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Monday, May 10, 1999 Published at 16:12 GMT 17:12 UK


World: Americas

US scientist 'leaked radar secrets'

Keeping submarine movements secret is a top prioirity

A US scientist supplied China with secrets about advanced submarine-tracking radar technology, it has been reported.

Submarine detection technology is closely guarded because the US Navy's ability to hide its submarines is a key military advantage.

Peter Lee - assigned to a classified Pentagon project in 1997 - told Chinese nuclear weapons experts about the radar technology in a lecture he gave in Beijing in May 1997, according to the New York Times.

'Prosecution blocked'

Lee worked for defence contractor TRW Inc, which the Pentagon had hired, said the paper which quoted court records.

Los Angeles federal prosecutors wanted to charge Lee with espionage, but were stopped partly because navy officials did not want details about the radar revealed in court, law enforcement officials said.

The Justice Department in Washington also blocked any prosecution of Lee, the paper reported.

Espionage claim

Lee admitted filing a false statement about his 1997 trip to China and to leaking classified laser data to Chinese scientists during an earlier trip to China in 1985.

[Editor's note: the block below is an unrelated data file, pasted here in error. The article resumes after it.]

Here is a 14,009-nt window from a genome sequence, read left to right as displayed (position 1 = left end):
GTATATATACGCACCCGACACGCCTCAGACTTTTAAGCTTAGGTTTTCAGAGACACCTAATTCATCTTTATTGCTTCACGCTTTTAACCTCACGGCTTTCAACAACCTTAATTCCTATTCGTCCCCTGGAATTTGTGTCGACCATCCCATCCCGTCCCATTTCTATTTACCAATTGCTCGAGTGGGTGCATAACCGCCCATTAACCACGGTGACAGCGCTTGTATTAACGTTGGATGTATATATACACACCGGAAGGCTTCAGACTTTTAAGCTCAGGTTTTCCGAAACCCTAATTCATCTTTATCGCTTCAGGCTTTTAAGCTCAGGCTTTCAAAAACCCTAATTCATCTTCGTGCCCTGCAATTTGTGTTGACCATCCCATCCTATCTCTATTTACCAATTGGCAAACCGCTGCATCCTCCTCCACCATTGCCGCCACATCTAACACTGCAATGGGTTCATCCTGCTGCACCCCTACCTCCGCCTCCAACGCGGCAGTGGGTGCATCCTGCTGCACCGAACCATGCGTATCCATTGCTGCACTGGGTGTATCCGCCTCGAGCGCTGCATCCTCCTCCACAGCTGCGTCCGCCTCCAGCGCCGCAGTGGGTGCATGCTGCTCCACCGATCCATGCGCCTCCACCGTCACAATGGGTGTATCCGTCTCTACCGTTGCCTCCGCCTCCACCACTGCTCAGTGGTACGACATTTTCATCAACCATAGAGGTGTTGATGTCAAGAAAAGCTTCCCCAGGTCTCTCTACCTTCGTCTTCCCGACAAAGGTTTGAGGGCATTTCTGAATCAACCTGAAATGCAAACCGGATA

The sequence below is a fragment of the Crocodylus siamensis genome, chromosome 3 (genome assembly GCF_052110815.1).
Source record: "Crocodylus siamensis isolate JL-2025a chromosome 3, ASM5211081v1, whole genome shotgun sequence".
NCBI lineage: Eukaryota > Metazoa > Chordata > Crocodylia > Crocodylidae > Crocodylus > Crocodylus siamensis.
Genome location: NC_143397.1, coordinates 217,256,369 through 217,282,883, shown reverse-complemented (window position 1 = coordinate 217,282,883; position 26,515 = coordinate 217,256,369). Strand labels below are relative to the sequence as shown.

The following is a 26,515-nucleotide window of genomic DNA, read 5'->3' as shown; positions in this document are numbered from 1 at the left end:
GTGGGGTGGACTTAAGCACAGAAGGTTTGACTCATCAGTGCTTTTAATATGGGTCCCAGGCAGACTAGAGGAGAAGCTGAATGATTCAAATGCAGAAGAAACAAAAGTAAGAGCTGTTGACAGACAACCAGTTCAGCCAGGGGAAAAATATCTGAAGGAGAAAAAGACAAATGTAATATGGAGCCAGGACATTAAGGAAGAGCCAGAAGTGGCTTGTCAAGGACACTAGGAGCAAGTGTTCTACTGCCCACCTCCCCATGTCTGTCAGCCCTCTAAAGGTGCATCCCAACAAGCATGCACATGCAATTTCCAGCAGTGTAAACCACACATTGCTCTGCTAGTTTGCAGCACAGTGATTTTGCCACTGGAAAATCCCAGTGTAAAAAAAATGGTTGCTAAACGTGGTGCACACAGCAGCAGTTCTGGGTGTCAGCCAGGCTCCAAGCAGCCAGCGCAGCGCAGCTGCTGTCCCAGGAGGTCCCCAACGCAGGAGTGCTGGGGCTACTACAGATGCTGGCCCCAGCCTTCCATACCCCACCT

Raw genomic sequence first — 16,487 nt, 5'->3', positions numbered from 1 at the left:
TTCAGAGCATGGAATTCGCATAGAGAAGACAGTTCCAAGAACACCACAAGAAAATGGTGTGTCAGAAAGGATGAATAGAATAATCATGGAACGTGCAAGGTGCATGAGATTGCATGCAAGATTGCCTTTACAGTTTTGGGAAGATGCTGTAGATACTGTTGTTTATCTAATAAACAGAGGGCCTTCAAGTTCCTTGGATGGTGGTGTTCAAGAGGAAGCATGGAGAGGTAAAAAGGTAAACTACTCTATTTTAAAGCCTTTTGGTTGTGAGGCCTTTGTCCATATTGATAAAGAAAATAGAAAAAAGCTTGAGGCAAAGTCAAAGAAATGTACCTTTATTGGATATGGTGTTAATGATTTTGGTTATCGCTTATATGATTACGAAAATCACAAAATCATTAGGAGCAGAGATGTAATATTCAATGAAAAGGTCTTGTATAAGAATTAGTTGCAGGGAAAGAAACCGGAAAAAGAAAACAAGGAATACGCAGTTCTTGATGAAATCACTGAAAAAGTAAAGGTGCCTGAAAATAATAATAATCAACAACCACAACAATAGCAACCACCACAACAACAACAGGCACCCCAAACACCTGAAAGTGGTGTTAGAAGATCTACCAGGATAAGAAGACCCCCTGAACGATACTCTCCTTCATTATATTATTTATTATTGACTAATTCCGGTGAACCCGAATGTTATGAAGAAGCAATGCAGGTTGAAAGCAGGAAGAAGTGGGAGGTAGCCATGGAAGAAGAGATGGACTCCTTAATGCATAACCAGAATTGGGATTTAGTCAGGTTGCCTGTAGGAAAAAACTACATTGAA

In March last year he was sentenced to 12 months with three years' probation and a fine of $20,000, according to the newspaper.

Lee and his lawyer contended the Taiwanese-American scientist made serious mistakes, but never intended to aid China or damage his own country, the Times said.

Arms secrets

The submarine technology in the Lee case was developed at Lawrence Livermore National Laboratory, a weapons lab in California.

The report follows earlier claims that a scientist at Los Alamos National Laboratory in New Mexico, Wen Ho Lee, was suspected of helping China to obtain arms secrets.

China has repeatedly rejected the charge, while Wen Ho Lee last week denied the claims against him.

The Lee case showed Chinese espionage ran deeper than just assertions of theft at the Los Alamos lab, the Times said.

It also illustrated that the US Government believed China was successfully receiving defence secrets during President Clinton's second term in office.



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